The event celebrates the birth, enlightenment, and death of Buddha. At Borobudur prayers and offerings are made to the Buddha, seated serenely in the stupa at the peak of the temple.
Buddhists and visitors from throughout Indonesia and abroad gather at Borobudur for the Waisak Festival coinciding ith the first fu;ll moon in May.
The event concludes with Pradaksina when the Monks ask for charity towards the Indonesian people.
This triggers the simultaneous release of thousands of sky lanterns to soar into the darkness, symbolizing enlightenment for the entire universe.
To attend this event, you should book tickets and accommodation well in advance.
Thousands of lanterns launched in the night sky as a symbolic climax to the Waisak Festival at the time of the first full moon in May
A powerful symbol and monument to past epochs of greatness
Indonesians are righty proud of the aesthetic and technical mastery in the creation of Borobudur and view it as a powerful symbol of past greatness.
Under its cultural criteria, UNESCO listed the temple as representing ‘a masterpiece of human creative genius’.
Restoration and maintenance work is ongoing, and you may see artisans restoring stonework and reliefs. Here are some examples of striking restored reliefs and carvings:
A true devotee of ancient art and legends could spend days, weeks, months and years studying a treasure trove of intricate carved bas reliefs telling stories of the Buddha and ancient mythology at Borobudur..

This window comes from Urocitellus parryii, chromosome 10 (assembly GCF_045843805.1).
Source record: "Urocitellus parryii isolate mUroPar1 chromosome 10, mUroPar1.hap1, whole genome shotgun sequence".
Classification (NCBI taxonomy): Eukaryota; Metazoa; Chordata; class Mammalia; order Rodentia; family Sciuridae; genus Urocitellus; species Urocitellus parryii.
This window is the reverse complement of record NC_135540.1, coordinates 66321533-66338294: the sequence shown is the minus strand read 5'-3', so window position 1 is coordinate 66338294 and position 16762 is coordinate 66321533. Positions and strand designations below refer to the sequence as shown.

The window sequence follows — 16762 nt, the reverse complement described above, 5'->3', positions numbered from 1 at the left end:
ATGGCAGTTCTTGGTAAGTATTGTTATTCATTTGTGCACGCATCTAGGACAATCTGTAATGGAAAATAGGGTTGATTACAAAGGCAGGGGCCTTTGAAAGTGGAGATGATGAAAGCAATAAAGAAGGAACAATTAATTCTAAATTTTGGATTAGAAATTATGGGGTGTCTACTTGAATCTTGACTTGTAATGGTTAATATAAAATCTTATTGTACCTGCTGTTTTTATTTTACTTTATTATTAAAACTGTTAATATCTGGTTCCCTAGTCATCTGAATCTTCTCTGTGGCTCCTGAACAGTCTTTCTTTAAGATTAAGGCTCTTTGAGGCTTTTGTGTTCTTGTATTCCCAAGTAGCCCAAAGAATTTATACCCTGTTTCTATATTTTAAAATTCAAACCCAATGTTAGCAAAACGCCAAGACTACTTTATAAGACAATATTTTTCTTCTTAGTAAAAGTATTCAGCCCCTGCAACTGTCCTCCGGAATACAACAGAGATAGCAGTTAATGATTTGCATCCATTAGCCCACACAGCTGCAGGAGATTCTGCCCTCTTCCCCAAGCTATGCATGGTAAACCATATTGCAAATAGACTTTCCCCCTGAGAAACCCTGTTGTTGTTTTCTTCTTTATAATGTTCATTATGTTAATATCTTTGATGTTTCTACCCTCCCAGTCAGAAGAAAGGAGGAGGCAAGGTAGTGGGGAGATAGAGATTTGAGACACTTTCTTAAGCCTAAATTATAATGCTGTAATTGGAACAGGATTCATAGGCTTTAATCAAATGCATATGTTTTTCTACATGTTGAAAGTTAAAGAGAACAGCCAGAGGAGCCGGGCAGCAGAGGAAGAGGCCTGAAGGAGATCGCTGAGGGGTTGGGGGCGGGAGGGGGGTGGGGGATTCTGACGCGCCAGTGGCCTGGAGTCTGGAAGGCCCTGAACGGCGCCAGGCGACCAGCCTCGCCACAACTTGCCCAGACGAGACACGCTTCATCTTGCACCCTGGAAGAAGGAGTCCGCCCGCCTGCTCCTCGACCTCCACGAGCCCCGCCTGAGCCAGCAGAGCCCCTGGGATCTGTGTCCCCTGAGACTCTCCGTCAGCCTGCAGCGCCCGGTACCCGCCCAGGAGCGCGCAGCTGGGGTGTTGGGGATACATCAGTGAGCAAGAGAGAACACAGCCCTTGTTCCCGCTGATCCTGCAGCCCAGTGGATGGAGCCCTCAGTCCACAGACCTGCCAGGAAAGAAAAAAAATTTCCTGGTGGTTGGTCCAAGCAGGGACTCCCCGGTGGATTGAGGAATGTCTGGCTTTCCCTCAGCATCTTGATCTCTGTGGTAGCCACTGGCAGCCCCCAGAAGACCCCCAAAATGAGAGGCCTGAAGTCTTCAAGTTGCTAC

Planning your Borobudur visit as at September 2022 (spoiler alert - changes in the offing)
Borobudur is about an hour (40km) from central Yogyakarta. You might consider joining a tour group or engaging a private driver/guide to take you there.
The journey is interesting, and a tour leader or driver/guide will point out sights (and other minor temples) along the way.
The current entrance fee for international visitors is Rp350,000 (*about USD$25) per adult which goes towards restoration and maintenance. Opening hours are 8am to 5pm.
Tour organizers and visitors alike sing the praises of viewing the sunrise or the sunset at Borobudur. You will pay a premium of about AUD$20 over the usual admission to do so (2020).
A visit for the sunrise means you will need to be at the Manohara ticketing point by about 4.45am and in place on the shrine by around 5.30am. Which in turn means waking very early and travelling through the dark or staying in close-by accommodation.
Sunset can be a little easier. Your premium ticket will allow you simply stay beyond the normal closing time of 5pm to view the descent into darkness from the shadows of the stupas.
I have done neither but people who viewed the sunrise or the sunset from the temple’s upper levels say it is stunning (weather permitting) and well worth it. Frankly, I say the same about my mid-morning visit.
A spectacular Borobudur sunset as captured by Singapore photographer Jason Denning.
For an informative visit be sure to hire a professional guide
For an enjoyable and informative visit make sure you hire a professional guide – they are available from near the entrance. Our group of four hired a guide for about AUD$10 an hour.
His explanations were so helpful and interesting that we happily topped up the fee with a sizeable tip. He explained some of the restoration work, the stories depicted in some of the reliefs and their origins, the history of the original construction period, and much more.